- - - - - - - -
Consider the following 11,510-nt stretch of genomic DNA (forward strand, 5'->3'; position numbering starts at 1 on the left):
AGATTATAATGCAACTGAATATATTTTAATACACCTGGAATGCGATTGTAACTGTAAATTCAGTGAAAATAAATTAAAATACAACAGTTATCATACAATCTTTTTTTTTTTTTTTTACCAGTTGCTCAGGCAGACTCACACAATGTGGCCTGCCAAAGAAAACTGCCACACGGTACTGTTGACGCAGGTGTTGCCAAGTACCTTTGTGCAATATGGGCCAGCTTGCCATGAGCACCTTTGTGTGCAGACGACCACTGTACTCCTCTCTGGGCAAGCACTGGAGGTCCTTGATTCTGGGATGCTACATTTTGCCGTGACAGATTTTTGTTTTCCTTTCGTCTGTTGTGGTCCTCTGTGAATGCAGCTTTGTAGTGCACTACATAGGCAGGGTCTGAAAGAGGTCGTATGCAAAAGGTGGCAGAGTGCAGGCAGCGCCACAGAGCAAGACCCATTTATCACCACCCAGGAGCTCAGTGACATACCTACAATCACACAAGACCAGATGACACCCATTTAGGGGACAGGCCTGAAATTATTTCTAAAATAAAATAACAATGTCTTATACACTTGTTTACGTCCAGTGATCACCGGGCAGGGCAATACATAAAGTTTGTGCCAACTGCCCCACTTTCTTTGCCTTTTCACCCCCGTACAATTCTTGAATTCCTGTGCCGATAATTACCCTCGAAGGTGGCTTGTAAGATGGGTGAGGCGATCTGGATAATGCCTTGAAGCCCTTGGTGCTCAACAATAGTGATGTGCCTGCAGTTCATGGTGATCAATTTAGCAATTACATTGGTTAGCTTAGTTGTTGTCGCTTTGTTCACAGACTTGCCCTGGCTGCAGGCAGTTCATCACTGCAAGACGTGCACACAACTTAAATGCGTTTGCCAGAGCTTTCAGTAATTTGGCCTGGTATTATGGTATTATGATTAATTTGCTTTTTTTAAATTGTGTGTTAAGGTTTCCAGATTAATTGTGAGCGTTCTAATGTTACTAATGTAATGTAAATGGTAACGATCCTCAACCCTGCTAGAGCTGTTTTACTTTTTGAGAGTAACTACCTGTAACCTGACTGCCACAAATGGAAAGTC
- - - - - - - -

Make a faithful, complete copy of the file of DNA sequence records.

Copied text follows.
Consider the following 11,510-nt stretch of genomic DNA (forward strand, 5'->3'; position numbering starts at 1 on the left):
AGATTATAATGCAACTGAATATATTTTAATACACCTGGAATGCGATTGTAACTGTAAATTCAGTGAAAATAAATTAAAATACAACAGTTATCATACAATCTTTTTTTTTTTTTTTTACCAGTTGCTCAGGCAGACTCACACAATGTGGCCTGCCAAAGAAAACTGCCACACGGTACTGTTGACGCAGGTGTTGCCAAGTACCTTTGTGCAATATGGGCCAGCTTGCCATGAGCACCTTTGTGTGCAGACGACCACTGTACTCCTCTCTGGGCAAGCACTGGAGGTCCTTGATTCTGGGATGCTACATTTTGCCGTGACAGATTTTTGTTTTCCTTTCGTCTGTTGTGGTCCTCTGTGAATGCAGCTTTGTAGTGCACTACATAGGCAGGGTCTGAAAGAGGTCGTATGCAAAAGGTGGCAGAGTGCAGGCAGCGCCACAGAGCAAGACCCATTTATCACCACCCAGGAGCTCAGTGACATACCTACAATCACACAAGACCAGATGACACCCATTTAGGGGACAGGCCTGAAATTATTTCTAAAATAAAATAACAATGTCTTATACACTTGTTTACGTCCAGTGATCACCGGGCAGGGCAATACATAAAGTTTGTGCCAACTGCCCCACTTTCTTTGCCTTTTCACCCCCGTACAATTCTTGAATTCCTGTGCCGATAATTACCCTCGAAGGTGGCTTGTAAGATGGGTGAGGCGATCTGGATAATGCCTTGAAGCCCTTGGTGCTCAACAATAGTGATGTGCCTGCAGTTCATGGTGATCAATTTAGCAATTACATTGGTTAGCTTAGTTGTTGTCGCTTTGTTCACAGACTTGCCCTGGCTGCAGGCAGTTCATCACTGCAAGACGTGCACACAACTTAAATGCGTTTGCCAGAGCTTTCAGTAATTTGGCCTGGTATTATGGTATTATGATTAATTTGCTTTTTTTAAATTGTGTGTTAAGGTTTCCAGATTAATTGTGAGCGTTCTAATGTTACTAATGTAATGTAAATGGTAACGATCCTCAACCCTGCTAGAGCTGTTTTACTTTTTGAGAGTAACTACCTGTAACCTGACTGCCACAAATGGAAAGTC